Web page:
beetroot 'Bulls Blood'"
beetroot Bulls Blood
- Position: full sun or partial shade
- Soil: tolerates most soils
With its vividly-coloured deep burgundy leaves this plant is so striking it can be used in ornamental borders as well as on veg plots. Pick the baby leaves to add a rich splash of colour to salads, or leave the plants to mature for classic fat round purple beetroots. The leaves turn an even darker purple in cold weather, so for the richest colours leaves sow a last crop in September to grow through autumn. A heritage variety introduced in 1840.
- Growing Instructions: In spring, make a shallow drill 1cm deep and sow the large, easy-to-handle seeds about 15cm apart. Cover again lightly with soil and water in. Seeds produce multiple seedlings, so thin to leave one plant to mature at each spot. Beetroot can also be grown in containers: sow direct into the compost allowing about five seeds to a 45cm pot.
- Sow: April-June
- Harvest: June to August
- Approximate quantity: 80 seeds.
Do you want to ask a question about this?If so, click on the button and fill in the box below. We will post the question on the website, together with your alias (bunnykins, digger1, plantdotty etc etc) and where you are from (Sunningdale/Glasgow etc). We'll also post the answer to your question!
Q:When do I plant potatoes and other veg?
When is the best time to plants potatoes? Also can you advise me what veg I could grow now until March with poly tunnels?Asked on 10/4/2006 by Bets Ingram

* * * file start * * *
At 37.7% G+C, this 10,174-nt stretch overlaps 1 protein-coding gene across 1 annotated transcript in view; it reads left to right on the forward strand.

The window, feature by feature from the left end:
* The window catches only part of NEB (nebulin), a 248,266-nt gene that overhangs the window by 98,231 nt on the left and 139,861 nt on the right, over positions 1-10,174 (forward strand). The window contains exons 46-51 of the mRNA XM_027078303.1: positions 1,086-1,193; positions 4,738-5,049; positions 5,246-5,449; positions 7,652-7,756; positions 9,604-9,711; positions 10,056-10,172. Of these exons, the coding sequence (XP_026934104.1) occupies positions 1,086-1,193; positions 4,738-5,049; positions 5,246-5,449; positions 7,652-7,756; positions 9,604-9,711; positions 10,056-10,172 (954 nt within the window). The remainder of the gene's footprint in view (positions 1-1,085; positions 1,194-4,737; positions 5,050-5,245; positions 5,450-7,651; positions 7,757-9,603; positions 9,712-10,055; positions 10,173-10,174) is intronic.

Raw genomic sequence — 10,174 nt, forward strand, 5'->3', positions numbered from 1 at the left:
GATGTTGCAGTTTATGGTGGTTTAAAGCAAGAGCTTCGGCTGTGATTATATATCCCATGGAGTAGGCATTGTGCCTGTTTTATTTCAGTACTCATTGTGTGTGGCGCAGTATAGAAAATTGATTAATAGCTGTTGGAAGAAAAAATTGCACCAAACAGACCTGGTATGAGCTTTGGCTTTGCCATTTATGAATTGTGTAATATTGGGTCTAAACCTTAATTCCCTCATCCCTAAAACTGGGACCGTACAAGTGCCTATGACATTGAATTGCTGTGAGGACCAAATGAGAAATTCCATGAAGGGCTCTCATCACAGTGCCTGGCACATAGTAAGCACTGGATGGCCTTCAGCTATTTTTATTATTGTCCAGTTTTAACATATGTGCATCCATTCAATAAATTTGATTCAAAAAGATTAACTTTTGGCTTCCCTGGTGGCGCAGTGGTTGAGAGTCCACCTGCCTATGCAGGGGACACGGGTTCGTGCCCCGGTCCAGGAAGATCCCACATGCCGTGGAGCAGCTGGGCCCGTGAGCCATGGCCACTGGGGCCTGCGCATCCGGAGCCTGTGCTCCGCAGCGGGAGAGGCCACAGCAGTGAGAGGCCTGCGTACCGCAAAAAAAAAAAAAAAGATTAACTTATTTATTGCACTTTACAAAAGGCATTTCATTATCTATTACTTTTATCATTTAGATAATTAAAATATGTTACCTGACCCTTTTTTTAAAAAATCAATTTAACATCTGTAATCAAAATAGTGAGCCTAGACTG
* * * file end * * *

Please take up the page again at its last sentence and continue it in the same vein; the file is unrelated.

A:You can start chitting your early and maincrop seed potatoes in February, but the best time to plant is in early to mid spring. As for growing vegetables in your polytunnels, you have lots of options. Spinach, kale, and some varieties of lettuce will live through the winter in a polytunnel. Certain kinds of onion work well from an autumn sowing, and you'll get a much earlier crop than if you'd waited until spring. Other possibilities are cabbage, Pak Choy, Chinese cabbage, and most root crops. Leeks, beets, carrots, turnips, parsnips and radishes, can be sown for winter harvestAnswered on 10/5/2006 by Crocus
If you just want to grow a few vegetables or have suffered losses with early sowings, buying plants is a great way to play catch-up. Buying plants also allows you to grow vegetables if you do not have the facilities to raise them from seed yourself or wheRead full article
If you do nothing else...water new plants. Make sure new additions do not suffer during dry spells. Plant up summer containers bedding once the threat of frosts has passed. Feed container plants about six weeks after planting. If it’s a nice day...trim heRead full article
Once you start picking vegetables, such as runner beans and courgettes, keeping picking them regularly throughout the summer to ensure a continuous supply. Even the cropping period of French beans can be extended by harvesting regularly. Pick beans once aRead full article
Warming up your soil by cloching will help germination greatly, particularly when it comes to carrots, parsnips, parsley, spinach and beetroot. These seeds all need warm air temperatures of approximately 10C/50F before they even think of starting.Read full article
When sowing seeds, using a wider drill for your carrots, parsnips, spinach and beetroot allows your seedlings to spread, negating the need to thin them out. Thinning can sometimes attract pests so it is best avoided. When young carrots reach finger thicknRead full article